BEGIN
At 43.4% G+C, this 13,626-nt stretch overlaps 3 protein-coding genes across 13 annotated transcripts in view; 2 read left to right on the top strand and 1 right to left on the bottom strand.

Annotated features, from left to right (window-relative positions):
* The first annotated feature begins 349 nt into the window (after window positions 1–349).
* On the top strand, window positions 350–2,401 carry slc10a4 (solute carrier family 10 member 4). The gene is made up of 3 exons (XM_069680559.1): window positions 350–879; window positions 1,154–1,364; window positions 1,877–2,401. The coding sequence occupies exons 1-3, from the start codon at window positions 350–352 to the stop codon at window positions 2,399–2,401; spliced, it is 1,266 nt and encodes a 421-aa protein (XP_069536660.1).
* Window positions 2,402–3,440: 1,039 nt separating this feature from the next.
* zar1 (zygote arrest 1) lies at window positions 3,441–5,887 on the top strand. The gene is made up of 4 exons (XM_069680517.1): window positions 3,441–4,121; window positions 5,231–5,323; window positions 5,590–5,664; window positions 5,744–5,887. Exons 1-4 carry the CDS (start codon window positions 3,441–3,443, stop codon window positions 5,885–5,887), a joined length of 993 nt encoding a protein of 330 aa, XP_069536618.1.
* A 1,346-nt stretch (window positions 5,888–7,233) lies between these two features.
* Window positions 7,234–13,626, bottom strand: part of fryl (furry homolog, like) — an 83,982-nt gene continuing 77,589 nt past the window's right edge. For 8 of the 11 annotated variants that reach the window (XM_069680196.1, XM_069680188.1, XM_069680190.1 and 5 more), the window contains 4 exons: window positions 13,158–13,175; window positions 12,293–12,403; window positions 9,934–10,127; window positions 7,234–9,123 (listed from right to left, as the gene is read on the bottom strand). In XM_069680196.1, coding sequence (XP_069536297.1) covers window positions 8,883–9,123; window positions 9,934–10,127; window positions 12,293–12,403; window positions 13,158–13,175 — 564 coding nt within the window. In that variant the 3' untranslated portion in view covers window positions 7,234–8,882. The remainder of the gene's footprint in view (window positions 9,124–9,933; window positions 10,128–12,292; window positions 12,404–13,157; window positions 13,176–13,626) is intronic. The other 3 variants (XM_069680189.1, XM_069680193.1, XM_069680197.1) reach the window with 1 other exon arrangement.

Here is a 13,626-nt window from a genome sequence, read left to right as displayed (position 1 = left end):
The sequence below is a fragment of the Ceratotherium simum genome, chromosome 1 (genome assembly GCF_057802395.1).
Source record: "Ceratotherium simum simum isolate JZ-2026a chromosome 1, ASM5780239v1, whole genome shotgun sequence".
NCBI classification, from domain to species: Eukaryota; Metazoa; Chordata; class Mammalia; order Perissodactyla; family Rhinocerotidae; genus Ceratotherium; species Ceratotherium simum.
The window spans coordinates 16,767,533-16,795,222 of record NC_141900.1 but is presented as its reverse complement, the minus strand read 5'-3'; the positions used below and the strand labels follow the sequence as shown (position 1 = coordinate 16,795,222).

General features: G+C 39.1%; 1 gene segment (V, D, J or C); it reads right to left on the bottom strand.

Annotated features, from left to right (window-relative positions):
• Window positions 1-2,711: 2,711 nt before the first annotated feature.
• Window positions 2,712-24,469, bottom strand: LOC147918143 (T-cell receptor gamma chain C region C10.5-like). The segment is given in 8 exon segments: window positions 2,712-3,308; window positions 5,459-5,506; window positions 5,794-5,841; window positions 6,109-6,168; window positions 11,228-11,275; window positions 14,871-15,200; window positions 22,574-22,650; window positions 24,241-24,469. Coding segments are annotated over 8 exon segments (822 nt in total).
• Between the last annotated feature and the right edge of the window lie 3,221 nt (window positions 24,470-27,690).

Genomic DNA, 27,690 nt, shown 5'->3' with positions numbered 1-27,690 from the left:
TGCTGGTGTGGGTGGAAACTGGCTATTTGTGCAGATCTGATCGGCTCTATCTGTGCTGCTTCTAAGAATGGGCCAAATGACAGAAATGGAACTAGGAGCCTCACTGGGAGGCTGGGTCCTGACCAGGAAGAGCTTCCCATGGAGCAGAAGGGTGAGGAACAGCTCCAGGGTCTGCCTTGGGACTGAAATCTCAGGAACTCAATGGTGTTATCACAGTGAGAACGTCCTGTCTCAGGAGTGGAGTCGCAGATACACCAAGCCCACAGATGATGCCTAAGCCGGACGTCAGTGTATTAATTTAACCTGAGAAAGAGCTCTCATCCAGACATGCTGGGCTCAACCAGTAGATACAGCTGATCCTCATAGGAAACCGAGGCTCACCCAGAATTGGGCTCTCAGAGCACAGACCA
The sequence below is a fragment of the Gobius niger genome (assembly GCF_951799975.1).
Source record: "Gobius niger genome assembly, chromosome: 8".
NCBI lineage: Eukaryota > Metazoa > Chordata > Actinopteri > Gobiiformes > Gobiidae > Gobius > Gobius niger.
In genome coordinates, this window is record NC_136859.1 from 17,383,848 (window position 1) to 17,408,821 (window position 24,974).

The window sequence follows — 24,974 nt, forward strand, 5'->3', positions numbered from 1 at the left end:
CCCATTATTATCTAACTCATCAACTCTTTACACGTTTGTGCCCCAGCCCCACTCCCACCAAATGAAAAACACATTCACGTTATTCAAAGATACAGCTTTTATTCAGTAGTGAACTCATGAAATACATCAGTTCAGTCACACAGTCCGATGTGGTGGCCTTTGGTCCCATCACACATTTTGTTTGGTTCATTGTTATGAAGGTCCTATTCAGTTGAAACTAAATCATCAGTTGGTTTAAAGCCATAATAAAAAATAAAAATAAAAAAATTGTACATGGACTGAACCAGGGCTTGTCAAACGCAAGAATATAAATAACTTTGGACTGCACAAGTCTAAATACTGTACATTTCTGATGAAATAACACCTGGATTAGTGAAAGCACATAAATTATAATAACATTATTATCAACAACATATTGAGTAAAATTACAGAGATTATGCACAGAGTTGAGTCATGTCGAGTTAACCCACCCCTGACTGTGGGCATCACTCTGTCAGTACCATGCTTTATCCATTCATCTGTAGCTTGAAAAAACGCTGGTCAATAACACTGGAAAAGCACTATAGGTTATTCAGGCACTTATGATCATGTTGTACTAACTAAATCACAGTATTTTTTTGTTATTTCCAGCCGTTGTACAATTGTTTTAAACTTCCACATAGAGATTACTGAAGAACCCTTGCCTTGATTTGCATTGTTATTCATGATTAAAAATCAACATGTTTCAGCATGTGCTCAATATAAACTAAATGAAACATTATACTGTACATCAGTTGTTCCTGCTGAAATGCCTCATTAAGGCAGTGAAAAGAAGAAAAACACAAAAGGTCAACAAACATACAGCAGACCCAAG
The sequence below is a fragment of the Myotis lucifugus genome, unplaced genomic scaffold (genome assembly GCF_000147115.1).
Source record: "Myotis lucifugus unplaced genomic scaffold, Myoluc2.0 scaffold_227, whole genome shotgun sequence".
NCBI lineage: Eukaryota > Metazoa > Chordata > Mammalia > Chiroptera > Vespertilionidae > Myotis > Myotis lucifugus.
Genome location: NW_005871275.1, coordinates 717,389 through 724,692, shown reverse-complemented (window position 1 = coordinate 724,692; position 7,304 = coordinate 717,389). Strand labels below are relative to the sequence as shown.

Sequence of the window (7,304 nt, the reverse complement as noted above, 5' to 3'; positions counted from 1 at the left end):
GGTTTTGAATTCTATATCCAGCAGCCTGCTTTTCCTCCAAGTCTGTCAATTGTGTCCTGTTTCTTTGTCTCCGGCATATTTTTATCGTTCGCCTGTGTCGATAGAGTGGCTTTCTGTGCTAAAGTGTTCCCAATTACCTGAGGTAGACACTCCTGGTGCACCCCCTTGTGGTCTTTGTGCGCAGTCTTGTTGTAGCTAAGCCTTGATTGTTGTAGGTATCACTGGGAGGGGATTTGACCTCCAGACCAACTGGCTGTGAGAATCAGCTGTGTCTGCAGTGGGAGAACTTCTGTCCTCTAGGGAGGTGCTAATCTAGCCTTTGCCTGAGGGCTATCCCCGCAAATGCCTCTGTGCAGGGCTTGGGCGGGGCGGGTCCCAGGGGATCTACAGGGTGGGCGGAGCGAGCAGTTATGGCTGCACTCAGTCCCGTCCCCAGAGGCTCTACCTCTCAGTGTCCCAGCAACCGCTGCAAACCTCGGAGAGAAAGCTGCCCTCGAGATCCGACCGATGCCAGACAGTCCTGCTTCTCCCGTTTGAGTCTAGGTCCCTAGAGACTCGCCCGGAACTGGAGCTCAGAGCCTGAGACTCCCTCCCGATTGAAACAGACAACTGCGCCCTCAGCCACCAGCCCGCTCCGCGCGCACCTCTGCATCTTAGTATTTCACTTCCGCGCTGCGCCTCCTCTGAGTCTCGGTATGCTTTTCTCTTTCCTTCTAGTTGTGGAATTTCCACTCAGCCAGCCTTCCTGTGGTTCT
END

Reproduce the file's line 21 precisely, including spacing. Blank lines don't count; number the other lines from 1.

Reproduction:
The sequence below is a fragment of the Gobius niger genome (assembly GCF_951799975.1).